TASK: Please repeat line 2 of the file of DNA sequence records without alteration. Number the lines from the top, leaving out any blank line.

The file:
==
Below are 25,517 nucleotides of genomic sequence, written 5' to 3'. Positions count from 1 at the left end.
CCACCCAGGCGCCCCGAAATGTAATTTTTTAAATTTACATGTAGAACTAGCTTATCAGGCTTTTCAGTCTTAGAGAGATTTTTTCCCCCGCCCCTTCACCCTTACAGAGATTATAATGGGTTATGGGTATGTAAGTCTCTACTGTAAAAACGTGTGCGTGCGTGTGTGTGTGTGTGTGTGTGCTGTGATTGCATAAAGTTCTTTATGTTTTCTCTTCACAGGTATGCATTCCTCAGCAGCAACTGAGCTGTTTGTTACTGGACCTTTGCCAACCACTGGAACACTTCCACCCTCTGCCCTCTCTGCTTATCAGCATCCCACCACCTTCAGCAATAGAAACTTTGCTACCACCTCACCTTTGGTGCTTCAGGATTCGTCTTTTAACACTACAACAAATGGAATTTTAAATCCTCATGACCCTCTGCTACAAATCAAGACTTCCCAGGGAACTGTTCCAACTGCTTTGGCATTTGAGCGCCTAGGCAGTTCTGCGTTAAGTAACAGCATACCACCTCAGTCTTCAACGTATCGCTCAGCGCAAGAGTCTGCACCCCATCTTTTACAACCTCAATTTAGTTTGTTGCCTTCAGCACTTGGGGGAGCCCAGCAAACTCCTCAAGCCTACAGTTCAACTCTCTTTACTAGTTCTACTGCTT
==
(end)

CCACCCAGGCGCCCCGAAATGTAATTTTTTAAATTTACATGTAGAACTAGCTTATCAGGCTTTTCAGTCTTAGAGAGATTTTTTCCCCCGCCCCTTCACCCTTACAGAGATTATAATGGGTTATGGGTATGTAAGTCTCTACTGTAAAAACGTGTGCGTGCGTGTGTGTGTGTGTGTGTGTGCTGTGATTGCATAAAGTTCTTTATGTTTTCTCTTCACAGGTATGCATTCCTCAGCAGCAACTGAGCTGTTTGTTACTGGACCTTTGCCAACCACTGGAACACTTCCACCCTCTGCCCTCTCTGCTTATCAGCATCCCACCACCTTCAGCAATAGAAACTTTGCTACCACCTCACCTTTGGTGCTTCAGGATTCGTCTTTTAACACTACAACAAATGGAATTTTAAATCCTCATGACCCTCTGCTACAAATCAAGACTTCCCAGGGAACTGTTCCAACTGCTTTGGCATTTGAGCGCCTAGGCAGTTCTGCGTTAAGTAACAGCATACCACCTCAGTCTTCAACGTATCGCTCAGCGCAAGAGTCTGCACCCCATCTTTTACAACCTCAATTTAGTTTGTTGCCTTCAGCACTTGGGGGAGCCCAGCAAACTCCTCAAGCCTACAGTTCAACTCTCTTTACTAGTTCTACTGCTT